Navigation Links
K-State researchers study gene regulation in insects

Susan Brown, an associate professor of biology at Kansas State University, is interested in how evolution generates so much diversity in insects shapes and forms.

Take the fruit fly and the beetle, for example. Even though they look very different, they have the same segmented body plan consisting of head, thorax and abdomen, Brown said. They differ, though, in how they make segments in the embryo. Fruit flies make segments all at once; beetles make segments one at a time.

"Imagine slicing a loaf of bread," Brown said. "Segmentation in fruit flies is similar to a pre-sliced loaf of bread. In other insects and even humans, segments are added one at a time, like slicing a loaf of freshly baked bread."

It is this segmentation that is the basis of a paper by Brown and two K-State doctoral students. The appears in a recent edition of Proceedings of the National Academy of Science.

"We wanted to know how the same genes that slice a space like a loaf of bread can also add slices one at a time," Brown said.

According to Brown, the groundwork for this research was laid about 20 years ago when scientists first learned about the genes that regulate embryonic development in the fruit fly. She said one question that many scientists have been asking since is do other insects have those same genes? If they do, what role do these genes play to give insects such different ways of making segments?

Researchers first identified the genes associated with segmentation and discovered other insects, as well as humans, possessed the genes. But they wondered if the genes functioned the same in every organism.

"We figured that it would be good to start with another insect -- but an insect that looks very different," Brown said. "A fruit fly has a very specific shape and a beetle looks quite different. We thought it would be a good place to start, since they also develop very differently.

"Once the genes involved in segmentation we re identified in other insects, we asked if they function the same as in fruit flies. If the function of these genes is eliminated, can the beetle still make segments?"

According to Brown, some of the genes that make segments in fruit flies are also needed to make segments in beetles. Other genes were found not to be needed.

"These results will help us decide which genes to investigate in other insects and arthropods to better understand the basic process of segmentation and how it is regulated at the genetic level," Brown said.


'"/>

Source:Kansas State University


Related biology news :

1. K-State professors discover enzyme responsible for creation of a beetles hard shell
2. K-State researchers study insects immune system
3. K-Staters design and build a low-cost remote sensing tool for environmental studies
4. NYU researchers simulate molecular biological clock
5. Vital step in cellular migration described by UCSD medical researchers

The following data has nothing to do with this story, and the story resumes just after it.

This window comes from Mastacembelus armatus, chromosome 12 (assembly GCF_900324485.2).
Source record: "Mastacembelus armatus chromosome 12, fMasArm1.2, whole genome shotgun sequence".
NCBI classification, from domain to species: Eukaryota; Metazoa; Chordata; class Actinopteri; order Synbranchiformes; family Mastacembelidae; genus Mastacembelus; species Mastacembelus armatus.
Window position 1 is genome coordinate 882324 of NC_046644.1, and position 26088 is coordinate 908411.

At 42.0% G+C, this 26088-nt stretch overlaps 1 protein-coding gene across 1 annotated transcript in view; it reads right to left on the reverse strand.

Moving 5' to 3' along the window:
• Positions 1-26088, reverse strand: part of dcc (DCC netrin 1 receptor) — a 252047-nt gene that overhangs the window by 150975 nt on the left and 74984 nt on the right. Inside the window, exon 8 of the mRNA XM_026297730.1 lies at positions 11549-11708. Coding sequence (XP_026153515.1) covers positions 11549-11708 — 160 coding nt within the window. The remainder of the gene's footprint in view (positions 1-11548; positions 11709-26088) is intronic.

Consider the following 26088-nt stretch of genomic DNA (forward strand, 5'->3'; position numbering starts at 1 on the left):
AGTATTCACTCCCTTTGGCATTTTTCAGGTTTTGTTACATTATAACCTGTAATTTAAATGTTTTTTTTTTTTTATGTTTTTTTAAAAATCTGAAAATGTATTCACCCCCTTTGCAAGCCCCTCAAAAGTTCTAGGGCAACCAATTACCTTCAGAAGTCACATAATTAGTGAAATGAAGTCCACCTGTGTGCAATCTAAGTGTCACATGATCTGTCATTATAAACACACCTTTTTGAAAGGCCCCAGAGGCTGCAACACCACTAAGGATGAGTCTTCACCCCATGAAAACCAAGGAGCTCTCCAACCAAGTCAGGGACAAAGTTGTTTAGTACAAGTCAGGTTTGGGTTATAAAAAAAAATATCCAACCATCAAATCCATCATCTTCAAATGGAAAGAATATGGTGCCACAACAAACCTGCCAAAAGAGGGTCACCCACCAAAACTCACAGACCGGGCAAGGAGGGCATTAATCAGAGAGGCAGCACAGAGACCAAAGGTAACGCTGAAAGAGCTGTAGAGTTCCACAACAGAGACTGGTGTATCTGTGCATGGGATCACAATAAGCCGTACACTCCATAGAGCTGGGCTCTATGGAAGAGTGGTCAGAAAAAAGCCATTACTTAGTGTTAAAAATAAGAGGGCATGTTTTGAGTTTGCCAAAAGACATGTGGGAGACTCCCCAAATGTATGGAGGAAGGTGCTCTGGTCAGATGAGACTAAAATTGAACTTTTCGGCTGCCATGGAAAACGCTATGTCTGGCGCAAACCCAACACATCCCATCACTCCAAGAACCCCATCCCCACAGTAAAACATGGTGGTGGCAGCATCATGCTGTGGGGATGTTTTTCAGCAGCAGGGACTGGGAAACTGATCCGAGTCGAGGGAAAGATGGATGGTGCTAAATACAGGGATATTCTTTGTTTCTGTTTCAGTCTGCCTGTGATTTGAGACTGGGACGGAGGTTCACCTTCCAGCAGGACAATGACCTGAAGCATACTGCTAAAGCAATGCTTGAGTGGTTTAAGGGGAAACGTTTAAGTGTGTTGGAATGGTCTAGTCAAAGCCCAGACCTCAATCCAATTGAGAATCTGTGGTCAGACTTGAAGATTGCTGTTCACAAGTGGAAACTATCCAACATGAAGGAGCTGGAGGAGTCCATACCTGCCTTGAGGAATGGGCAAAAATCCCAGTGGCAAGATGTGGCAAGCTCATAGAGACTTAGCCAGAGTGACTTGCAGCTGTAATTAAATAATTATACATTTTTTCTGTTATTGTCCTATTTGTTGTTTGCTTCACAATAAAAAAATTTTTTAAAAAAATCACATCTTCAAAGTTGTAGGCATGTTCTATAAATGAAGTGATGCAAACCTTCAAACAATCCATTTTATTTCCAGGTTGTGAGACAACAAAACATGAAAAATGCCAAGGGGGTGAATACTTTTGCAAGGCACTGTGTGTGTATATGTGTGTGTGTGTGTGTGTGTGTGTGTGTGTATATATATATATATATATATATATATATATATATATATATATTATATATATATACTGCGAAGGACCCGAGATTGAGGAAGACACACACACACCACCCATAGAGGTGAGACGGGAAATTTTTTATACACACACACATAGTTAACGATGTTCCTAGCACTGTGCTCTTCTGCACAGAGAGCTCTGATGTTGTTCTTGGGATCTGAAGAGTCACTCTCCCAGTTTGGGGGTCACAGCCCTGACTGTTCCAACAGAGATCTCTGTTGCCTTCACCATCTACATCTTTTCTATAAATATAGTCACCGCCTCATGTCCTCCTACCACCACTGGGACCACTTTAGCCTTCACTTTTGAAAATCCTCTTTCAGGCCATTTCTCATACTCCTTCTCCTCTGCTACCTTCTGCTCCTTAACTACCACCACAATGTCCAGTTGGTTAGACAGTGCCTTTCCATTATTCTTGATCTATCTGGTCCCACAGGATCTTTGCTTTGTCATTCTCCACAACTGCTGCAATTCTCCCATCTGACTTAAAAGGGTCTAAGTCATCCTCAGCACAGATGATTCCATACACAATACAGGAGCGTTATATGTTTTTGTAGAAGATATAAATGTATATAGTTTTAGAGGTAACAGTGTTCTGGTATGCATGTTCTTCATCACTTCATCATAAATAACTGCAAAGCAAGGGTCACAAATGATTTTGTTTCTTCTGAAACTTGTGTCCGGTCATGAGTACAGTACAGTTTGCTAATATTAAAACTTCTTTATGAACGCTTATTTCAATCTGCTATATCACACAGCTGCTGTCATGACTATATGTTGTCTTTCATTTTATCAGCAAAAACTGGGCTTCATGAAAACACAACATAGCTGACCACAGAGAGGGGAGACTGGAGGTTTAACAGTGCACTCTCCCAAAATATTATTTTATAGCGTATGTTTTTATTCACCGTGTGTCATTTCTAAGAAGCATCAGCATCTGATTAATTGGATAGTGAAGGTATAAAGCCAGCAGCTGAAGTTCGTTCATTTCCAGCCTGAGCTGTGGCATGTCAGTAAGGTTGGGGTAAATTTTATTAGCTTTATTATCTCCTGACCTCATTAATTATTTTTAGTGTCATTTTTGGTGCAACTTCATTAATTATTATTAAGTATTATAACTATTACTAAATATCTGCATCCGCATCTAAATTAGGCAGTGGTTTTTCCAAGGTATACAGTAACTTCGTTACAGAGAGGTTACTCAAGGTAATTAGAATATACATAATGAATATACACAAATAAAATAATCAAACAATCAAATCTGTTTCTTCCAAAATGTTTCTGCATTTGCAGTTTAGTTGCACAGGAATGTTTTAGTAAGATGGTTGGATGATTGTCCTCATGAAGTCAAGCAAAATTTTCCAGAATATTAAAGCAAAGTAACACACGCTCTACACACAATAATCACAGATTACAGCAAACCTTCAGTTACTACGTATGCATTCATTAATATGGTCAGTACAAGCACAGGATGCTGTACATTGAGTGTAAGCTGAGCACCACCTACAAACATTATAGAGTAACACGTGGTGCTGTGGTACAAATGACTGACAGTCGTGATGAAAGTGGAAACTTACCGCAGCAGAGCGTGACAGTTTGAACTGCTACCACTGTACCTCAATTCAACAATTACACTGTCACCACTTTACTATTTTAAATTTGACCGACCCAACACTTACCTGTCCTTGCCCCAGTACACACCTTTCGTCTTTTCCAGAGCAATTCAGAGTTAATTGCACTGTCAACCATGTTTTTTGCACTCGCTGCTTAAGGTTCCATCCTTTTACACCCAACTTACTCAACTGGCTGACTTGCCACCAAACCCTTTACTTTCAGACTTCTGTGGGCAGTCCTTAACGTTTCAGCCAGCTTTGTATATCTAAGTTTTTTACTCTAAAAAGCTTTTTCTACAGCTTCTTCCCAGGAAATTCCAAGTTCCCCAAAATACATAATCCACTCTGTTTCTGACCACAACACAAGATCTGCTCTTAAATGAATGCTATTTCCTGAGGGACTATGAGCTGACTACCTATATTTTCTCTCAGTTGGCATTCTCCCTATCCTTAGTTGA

6. ASU researchers finds novel chemistry at work to provide parrots vibrant red colors
7. UCSD researchers maintain stem cells without contaminated animal feeder layers
8. Why do insects stop breathing? To avoid damage from too much oxygen, say researchers
9. New protein discovered by Hebrew University researchers
10. First real-time view of developing neurons reveals surprises, say Stanford researchers
11. Agilent Technologies releases automated literature search tool for biology researchers
Post Your Comments:
*Name:
*Comment:
*Email:


(Date:6/21/2016)... 2016 NuData Security announced today that Randy ... principal product architect and that Jon Cunningham ... development. Both will report directly to Christopher ... reflect NuData,s strategic growth in its product and ... demand and customer focus values. ...
(Date:6/16/2016)... June 16, 2016 The ... expected to reach USD 1.83 billion by 2024, ... Research, Inc. Technological proliferation and increasing demand in ... expected to drive the market growth. ... The development of advanced multimodal techniques for ...
(Date:6/9/2016)...  Perkotek an innovation leader in attendance control systems is proud to announce the ... employers to make sure the right employees are actually signing in, and to even ... ... ... ...
Breaking Biology News(10 mins):
(Date:6/27/2016)... NC (PRWEB) , ... June 27, 2016 , ... ... mission to bring innovative medical technologies, services and solutions to the healthcare market. ... and implementation of various distribution, manufacturing, sales and marketing strategies that are necessary ...
(Date:6/24/2016)... SAN DIEGO , June 24, 2016 /PRNewswire/ ... that more sensitively detects cancers susceptible to PARP ... individual circulating tumor cells (CTCs). The new test ... of HRD-targeted therapeutics in multiple cancer types. ... therapies targeting DNA damage response pathways, including PARP, ...
(Date:6/23/2016)... , June 23, 2016   Boston ... of novel compounds designed to target cancer stemness ... has been granted Orphan Drug Designation from the ... treatment of gastric cancer, including gastroesophageal junction (GEJ) ... inhibitor designed to inhibit cancer stemness pathways by ...
(Date:6/23/2016)... , June 23, 2016  The Prostate Cancer Foundation (PCF) is ... treatments and faster cures for prostate cancer. Members of the Class of 2016 ... countries. Read More About the Class of 2016 PCF ... ... ...
Breaking Biology Technology: